Leleiohoku’s birthday, 1868.

A Birthday Feast.—At 3 o’clock on this past Friday, a birthday party was held at Kaakopua, the home of the Royal Governess of the big island, to celebrate the day of birth of her hanai, the one who is named after the day of the funeral [hoolewa] of the departed King Kamehameha III, that is Kalahoolewa.

“Heia ka mano o ka ua i Alakai,
Nahae ka mauna weluwelu e ka noe,
Kau liilii i ke kiu wai ahulu,
Kapa ia mai e Waimea, he kiu
Ke komikomi la i ka wai pao—e.” Continue reading

Criticism on the purchase of Keoua Hale, 1895.

The stupidity of the Board of Education has been made clear. The Legislature has not approved the money to purchase Kaakopua and Keoua Hale. This is a huge sum of money, and it is better if they purchased some other land and built buildings for the high school, and not that beautiful house which will cost a lot to clean it up, as a place for a few people to live haughtily and snobbily off the money of the Government. It is true!

(Makaainana, 8/12/1895, p. 8)

Ua akaka loa aenei hoi ka hupo...

Ka Makaainana, Buke IV—-Ano Hou, Helu 7, Aoao 8. Augate 12, 1895.

Keoua Hale becomes Honolulu High School, 1895.

Honolulu High School [Kula Kiekie o Honolulu].

The illustration above is of the beautiful house of Princess R. Keelikolani, standing in Honolulu, and called Keoua Hale. It is said that when many drawings of houses were placed before the alii for her to choose from, she looked through the many and chose the drawing of this house and instructed the artist, “build me a house like that.” Therefore, a house like the one in the picture was constructed to completion which now stands proudly, the building which graces that portion of Honolulu on Emma Street on the land of Kaakopua. Continue reading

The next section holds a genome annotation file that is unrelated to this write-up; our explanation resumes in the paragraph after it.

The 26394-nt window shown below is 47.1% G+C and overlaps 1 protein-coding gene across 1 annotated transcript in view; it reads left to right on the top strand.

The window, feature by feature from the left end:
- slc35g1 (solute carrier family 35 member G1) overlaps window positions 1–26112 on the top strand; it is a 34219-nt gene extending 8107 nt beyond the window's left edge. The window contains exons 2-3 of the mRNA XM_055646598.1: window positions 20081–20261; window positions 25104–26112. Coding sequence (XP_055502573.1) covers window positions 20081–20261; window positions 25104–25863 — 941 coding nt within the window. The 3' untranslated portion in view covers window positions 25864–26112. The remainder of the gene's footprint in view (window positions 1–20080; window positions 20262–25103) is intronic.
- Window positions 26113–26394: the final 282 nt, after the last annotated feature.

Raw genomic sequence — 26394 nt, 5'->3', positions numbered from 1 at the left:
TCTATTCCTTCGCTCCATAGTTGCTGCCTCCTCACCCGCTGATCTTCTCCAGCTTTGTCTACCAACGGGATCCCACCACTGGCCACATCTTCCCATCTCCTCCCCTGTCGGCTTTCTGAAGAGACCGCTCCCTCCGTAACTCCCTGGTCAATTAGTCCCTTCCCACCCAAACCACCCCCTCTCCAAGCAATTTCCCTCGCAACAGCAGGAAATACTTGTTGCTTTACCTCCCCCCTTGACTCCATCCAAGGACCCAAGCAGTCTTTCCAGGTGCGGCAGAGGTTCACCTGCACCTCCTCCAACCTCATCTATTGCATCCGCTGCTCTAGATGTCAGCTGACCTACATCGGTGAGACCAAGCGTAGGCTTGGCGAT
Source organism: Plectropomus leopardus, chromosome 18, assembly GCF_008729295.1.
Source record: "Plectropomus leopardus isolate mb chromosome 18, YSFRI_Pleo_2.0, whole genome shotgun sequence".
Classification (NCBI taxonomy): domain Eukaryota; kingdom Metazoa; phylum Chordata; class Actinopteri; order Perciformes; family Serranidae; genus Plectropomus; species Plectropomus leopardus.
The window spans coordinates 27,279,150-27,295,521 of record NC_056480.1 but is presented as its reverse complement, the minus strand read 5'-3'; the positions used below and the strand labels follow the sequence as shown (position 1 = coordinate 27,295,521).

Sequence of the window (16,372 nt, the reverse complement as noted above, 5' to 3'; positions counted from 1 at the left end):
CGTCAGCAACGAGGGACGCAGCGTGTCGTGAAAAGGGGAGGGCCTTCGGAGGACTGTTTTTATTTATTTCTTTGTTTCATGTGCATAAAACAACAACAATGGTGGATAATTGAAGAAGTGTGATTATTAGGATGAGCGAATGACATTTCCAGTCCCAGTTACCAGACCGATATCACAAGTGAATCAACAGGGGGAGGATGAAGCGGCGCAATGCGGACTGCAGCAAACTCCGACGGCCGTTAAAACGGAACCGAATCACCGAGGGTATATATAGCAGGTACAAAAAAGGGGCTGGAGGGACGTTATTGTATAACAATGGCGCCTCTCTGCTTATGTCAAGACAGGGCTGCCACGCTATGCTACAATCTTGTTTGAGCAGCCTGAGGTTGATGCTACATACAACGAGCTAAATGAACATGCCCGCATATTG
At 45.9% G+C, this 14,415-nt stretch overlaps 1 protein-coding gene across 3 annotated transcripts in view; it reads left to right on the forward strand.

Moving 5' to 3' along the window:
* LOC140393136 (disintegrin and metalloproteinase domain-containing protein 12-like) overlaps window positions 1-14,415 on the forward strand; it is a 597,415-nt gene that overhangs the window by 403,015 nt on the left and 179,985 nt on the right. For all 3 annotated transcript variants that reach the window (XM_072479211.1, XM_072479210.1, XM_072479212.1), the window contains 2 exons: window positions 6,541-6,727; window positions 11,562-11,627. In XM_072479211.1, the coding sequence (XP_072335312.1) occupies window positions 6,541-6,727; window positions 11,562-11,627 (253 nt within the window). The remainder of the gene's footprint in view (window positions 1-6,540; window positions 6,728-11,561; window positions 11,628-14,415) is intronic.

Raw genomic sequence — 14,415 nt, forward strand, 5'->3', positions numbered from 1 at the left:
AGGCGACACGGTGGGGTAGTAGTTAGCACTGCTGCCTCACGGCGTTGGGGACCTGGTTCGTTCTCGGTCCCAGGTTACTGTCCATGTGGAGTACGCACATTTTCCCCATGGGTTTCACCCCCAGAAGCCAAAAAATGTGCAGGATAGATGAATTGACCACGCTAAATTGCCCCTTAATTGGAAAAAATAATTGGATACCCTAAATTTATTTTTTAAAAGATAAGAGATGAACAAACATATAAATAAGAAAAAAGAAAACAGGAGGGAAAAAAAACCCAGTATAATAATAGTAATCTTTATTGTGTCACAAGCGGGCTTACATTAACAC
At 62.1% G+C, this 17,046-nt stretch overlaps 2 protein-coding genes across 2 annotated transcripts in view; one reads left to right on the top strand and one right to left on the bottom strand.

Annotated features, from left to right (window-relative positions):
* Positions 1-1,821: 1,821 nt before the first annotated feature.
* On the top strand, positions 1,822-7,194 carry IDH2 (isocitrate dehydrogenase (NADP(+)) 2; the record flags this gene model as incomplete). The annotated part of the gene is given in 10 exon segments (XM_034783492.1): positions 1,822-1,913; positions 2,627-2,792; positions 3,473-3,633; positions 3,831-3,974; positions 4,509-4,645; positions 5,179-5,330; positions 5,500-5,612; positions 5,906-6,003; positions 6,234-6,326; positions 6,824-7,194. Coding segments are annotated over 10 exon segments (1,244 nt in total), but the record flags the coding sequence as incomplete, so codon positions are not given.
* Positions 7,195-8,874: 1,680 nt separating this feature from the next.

Birthday of Princess Keelikolani, 1882.


It became an unforgettable day for the many who gathered at Kaakopua in Honolulu nei, on this past Thursday, February 9, 1882, those being the people who were sent an invitation, and not only people of Honolulu, but from all over the Archipelago; they totaled more than a thousand and went to express their congratulations to and beloved prayers for her highness turning sixty-three years from when she was born, for she was born on the 9th of February of the year 1818, and so she has indeed reached an old age, and she is the very last descendent of the Kamehamehas still living. Continue reading